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Unread 10-11-2009, 06:03 PM   #1
ctylor
 
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Default pfSense and Symmetric NAT

My D-Link router was continually losing its connection to the Internet, so I decided to convert a 10 year old computer I had laying around into a full-time router using the pfSense router operating system, and using a separate 10/100 Mbps 4-port switch to distribute the IP addresses to each device.

This really solved my loss-of-connection issues but introduced another one, my SIP devices were unable to register and stopped working. They had all been set up with STUN. But STUN does not work with symmetric NAT firewalls, which is what by default pfSense is configured to be. So after searching around the internet for 20 to 30 minutes I discovered the most elegant solution is the one found here:
By default, pfSense rewrites the source port on all outgoing packets. Many OS's do a poor job of source port randomization, if they do it at all. This makes IP spoofing easier, and makes it possible to fingerprint hosts behind your firewall from their outbound traffic. Rewriting the source port eliminates these potential (but unlikely) security vulnerabilities.

But, this breaks some applications. There are built in rules when Advanced Outbound NAT is disabled that don't do this for UDP 500 (IKE for VPN traffic) and 5060 (SIP) because these types of traffic will almost always be broken by rewriting the source port. Though a small minority of VoIP systems are actually broken by not rewriting the source port, in which cases you will not want to use static port.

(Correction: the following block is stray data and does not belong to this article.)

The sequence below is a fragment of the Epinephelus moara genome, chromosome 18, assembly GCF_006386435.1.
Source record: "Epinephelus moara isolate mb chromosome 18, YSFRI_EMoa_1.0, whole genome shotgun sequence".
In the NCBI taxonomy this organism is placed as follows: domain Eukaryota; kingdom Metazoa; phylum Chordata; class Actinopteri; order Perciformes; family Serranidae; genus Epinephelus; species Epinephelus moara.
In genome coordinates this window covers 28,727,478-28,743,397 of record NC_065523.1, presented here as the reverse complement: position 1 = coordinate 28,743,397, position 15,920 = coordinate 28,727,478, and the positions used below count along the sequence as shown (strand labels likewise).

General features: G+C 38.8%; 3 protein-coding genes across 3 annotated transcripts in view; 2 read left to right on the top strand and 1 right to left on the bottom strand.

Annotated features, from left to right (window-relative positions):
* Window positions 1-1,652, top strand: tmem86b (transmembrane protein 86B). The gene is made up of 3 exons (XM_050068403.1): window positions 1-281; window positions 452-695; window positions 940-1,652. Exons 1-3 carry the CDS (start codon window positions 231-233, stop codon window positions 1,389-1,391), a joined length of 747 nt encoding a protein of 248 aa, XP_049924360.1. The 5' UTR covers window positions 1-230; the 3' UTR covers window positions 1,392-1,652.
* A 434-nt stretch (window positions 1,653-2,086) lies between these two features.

You may use other protocols, like some games amongst other things, that do not work properly when the source port gets rewritten. To disable this functionality, you need to use the static port option. Click Firewall -> NAT, and the Outbound tab. Click "Manual Outbound NAT rule generation (Advanced Outbound NAT (AON))" and click Save. You will then see a rule at the bottom of the page labeled "Auto created rule for LAN". Click the "e" button to the right of that rule to edit it. Check the "static port" box on that page, and click Save. Apply changes and this behavior will be disabled.
Following this change, my pfSense router changed from being a symmetric NAT to a port restricted cone NAT and STUN was working again, and my IP phone was working just fine once again.

Note: Under the "Normal" firewall optimization found under "Advanced" settings, I found my NAT keep alive interval should be 59 seconds. I didn't test is thoroughly to know the exact limit, but I know that setting it to 159 seconds caused inbound calls to no longer be sent to my IP phone. Hence, pfSense is less forgiving than most commercial home routers in terms of keeping STUN/NAT states alive under 'normal' settings.

Last edited by ctylor; 12-31-2009 at 06:24 PM.
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cone, firewall, m0n0wall, nat, pfsense, router, static port, stun, symmetric

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